• you’re the director and the only paid employee in your company
  • you employ someone for personal, household or domestic work (like a nanny or gardener) - unless they’re a care or support worker
  • you’re a public body or business doing more than half your work in the public sector (such as local councils and NHS services) - unless you’re a charity
  • you’re a service company working under ‘IR35 rules’ and your only income is the earnings of the intermediary (such as your personal service company, limited company or partnership).

 

If you can claim the allowance there are three basic options to consider:

  1. Claim the Employment Allowance
  2. Take a salary up to the NI Primary threshold
  3. A tailored option where the director has other income or could generate interest to be paid from the limited company

 

Option 1: Claim the employment allowance

Where a director has no other income and the Employment Allowance will not be used up against other staff salaries then the most tax efficient option is to take a salary up to the Personal Allowance of £11,850 (£987.50 per month). The £11,850 salary will be tax free for the director, however Employee’s National Insurance of (£11,850 - £8,424 x 12%) £411.12 will be due. This is offset by a Corporation Tax saving of £11,850 - £8,424 x 19% = £650.94 (compared to paying a salary up to the NIC threshold), giving an overall saving of £239.82

 

Take an annual gross salary of £11,850 which is the standard tax free personal allowance for 2018/19.

 

This leaves you £34,500 of dividends to take. There will be some personal tax to pay on these though, as the first £2k is tax free but after that is charged at 7.5% tax:-

 

Gross salary               £11,850

Dividends                   £34,500

Total                            £46,350

Class 1 Employee     (£411)

Dividend tax              (£2,438)       £34,500 less £2,000 = £32,500 x 7.5%

Cash                            £43,501

 

Keep in mind however that dividends taken above the higher tax band will be taxed at 32.5%. And interactions with the child benefit charge, personal allowance withdrawal limit and the 37.5% tax band may occur where remuneration exceeds the above.

 

Option 2: Take a salary up to the NI primary threshold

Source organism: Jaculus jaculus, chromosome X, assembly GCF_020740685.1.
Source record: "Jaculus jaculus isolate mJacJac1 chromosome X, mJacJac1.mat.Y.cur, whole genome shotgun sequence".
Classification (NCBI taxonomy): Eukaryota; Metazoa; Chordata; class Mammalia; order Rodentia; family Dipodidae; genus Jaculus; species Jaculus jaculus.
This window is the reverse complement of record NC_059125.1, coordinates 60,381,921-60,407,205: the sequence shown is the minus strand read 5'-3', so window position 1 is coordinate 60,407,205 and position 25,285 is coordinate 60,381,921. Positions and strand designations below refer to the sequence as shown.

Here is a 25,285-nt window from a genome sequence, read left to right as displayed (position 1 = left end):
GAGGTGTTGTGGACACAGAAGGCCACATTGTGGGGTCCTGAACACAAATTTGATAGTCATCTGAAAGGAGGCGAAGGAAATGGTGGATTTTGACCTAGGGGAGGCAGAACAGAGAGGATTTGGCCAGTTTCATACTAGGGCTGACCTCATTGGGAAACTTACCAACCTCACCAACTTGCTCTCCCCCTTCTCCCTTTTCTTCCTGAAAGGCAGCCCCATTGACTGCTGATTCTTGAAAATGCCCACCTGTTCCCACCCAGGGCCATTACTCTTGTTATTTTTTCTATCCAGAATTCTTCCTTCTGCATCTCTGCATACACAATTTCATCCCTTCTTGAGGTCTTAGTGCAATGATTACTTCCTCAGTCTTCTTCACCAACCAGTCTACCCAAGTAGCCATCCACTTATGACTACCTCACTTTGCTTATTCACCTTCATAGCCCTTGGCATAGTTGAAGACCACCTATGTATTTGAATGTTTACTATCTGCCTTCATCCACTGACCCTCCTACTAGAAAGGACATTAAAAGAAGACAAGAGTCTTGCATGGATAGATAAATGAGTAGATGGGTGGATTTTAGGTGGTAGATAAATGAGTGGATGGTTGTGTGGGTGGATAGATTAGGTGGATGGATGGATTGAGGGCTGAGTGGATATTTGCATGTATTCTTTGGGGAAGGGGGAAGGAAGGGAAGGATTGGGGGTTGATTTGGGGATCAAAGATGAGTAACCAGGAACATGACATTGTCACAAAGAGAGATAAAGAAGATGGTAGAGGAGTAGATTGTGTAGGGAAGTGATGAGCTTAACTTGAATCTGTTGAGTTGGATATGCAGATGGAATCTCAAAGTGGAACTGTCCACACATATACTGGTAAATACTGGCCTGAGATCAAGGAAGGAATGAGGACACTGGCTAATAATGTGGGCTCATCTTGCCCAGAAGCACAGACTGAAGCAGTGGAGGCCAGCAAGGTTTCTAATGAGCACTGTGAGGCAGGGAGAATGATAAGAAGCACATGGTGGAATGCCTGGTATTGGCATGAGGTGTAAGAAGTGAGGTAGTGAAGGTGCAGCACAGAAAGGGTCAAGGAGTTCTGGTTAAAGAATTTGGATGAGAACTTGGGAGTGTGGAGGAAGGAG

If the director has no other income and the Employment Allowance will be used up against other staff salaries then the best option would be for the director to be paid a salary over the Lower Earnings Limit but under the Primary Threshold of £8,424 (£702 per month).

 

This leaves you £37,926 of dividends to take. As with option 1, there will be some personal tax to pay on these:-

 

Gross salary               £8,424

Dividends                   £37,926

Total                            £46,350

Class 1 Employee      NIL

Dividend tax .            (£2,438) £37,926 less £5,426 = £32,500 x 7.5%

Cash .                          £43,912

 

*As you are taking £8,424 of salary this leaves almost £3,426 of dividends that are in the tax free personal allowance, as well as the £2k tax free for the dividend allowance.

 

The net cash after income tax and employees NI is slightly higher in option 2 than option 1 by £411, however this doesn’t factor in the additional corporation tax you save of £650.94 (£11,850 - £8,424 x 19%) on the higher Gross Salary in Option 1.

 

Option 2 also has the added benefit of reduced administration as no NI needs to be paid to HMRC.

 

Option 3: A tailored option

If the director has other income then a more tailored approach is required and one needs to consider the level and type of the other income, and also take into account whether the Employment Allowance will be used up against other staff salaries. Also, one should keep in mind that if the director is claiming the remittance basis, he will have lost the Personal Allowance and the benefit of a salary becomes then questionable.

 

But not everything is tax related and other considerations need to be taken into account. For example, it might make sense to pay a salary to a level which would preserve the director’s NI contribution record and would protect State Pension rights (£6,032 per annum for the 18/19 tax year).